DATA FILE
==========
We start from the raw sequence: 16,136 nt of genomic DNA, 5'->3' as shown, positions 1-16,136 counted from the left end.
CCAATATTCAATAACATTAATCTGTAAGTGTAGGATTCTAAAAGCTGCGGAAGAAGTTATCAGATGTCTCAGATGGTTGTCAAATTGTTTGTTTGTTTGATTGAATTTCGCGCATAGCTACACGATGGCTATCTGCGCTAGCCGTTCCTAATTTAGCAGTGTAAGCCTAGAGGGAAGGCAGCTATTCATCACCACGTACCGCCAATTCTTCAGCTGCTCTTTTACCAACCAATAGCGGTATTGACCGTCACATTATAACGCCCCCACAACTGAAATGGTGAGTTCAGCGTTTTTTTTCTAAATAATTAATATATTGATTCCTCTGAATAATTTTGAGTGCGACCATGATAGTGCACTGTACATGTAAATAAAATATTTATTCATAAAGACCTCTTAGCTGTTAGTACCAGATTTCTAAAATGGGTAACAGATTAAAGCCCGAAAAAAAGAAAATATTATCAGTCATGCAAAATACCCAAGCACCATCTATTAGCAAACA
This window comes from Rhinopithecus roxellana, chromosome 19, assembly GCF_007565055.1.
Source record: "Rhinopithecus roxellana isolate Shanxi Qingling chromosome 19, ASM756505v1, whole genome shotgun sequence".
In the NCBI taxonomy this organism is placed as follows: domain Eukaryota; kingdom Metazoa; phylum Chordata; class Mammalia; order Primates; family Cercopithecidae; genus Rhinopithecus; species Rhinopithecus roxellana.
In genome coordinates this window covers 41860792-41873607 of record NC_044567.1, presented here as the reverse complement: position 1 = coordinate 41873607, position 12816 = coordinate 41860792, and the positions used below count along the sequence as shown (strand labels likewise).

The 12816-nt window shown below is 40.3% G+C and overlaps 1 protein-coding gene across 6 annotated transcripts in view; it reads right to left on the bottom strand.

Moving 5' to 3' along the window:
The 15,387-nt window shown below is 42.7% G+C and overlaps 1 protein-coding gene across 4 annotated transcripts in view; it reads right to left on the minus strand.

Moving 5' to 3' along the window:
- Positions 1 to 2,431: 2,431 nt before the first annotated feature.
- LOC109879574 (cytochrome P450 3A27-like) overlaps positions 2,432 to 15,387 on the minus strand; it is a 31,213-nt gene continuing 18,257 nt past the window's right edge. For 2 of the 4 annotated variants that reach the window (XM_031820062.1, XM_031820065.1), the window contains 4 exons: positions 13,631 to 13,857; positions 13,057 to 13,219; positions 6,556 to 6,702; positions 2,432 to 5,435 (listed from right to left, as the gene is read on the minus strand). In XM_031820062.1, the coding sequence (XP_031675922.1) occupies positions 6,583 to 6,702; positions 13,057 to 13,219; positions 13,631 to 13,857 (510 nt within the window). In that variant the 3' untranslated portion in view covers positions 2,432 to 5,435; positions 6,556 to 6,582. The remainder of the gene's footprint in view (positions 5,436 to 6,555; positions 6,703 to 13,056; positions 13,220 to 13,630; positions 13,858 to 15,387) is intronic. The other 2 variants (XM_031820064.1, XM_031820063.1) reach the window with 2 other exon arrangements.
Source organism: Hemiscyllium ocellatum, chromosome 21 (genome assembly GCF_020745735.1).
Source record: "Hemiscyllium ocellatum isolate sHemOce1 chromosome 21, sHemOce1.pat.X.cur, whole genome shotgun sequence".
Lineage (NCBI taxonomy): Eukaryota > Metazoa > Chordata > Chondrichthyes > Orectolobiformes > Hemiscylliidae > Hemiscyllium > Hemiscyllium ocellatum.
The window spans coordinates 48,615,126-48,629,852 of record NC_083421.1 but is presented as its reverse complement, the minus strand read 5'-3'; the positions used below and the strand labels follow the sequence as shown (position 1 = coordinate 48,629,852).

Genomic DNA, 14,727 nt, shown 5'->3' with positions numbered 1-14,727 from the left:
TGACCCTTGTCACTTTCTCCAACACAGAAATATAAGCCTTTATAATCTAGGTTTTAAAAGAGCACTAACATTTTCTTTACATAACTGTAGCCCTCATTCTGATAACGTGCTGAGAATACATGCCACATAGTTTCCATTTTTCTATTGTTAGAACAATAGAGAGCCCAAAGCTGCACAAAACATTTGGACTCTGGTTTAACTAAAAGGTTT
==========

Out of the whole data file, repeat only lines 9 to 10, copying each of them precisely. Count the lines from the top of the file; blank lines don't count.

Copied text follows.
The 15,387-nt window shown below is 42.7% G+C and overlaps 1 protein-coding gene across 4 annotated transcripts in view; it reads right to left on the minus strand.

Moving 5' to 3' along the window: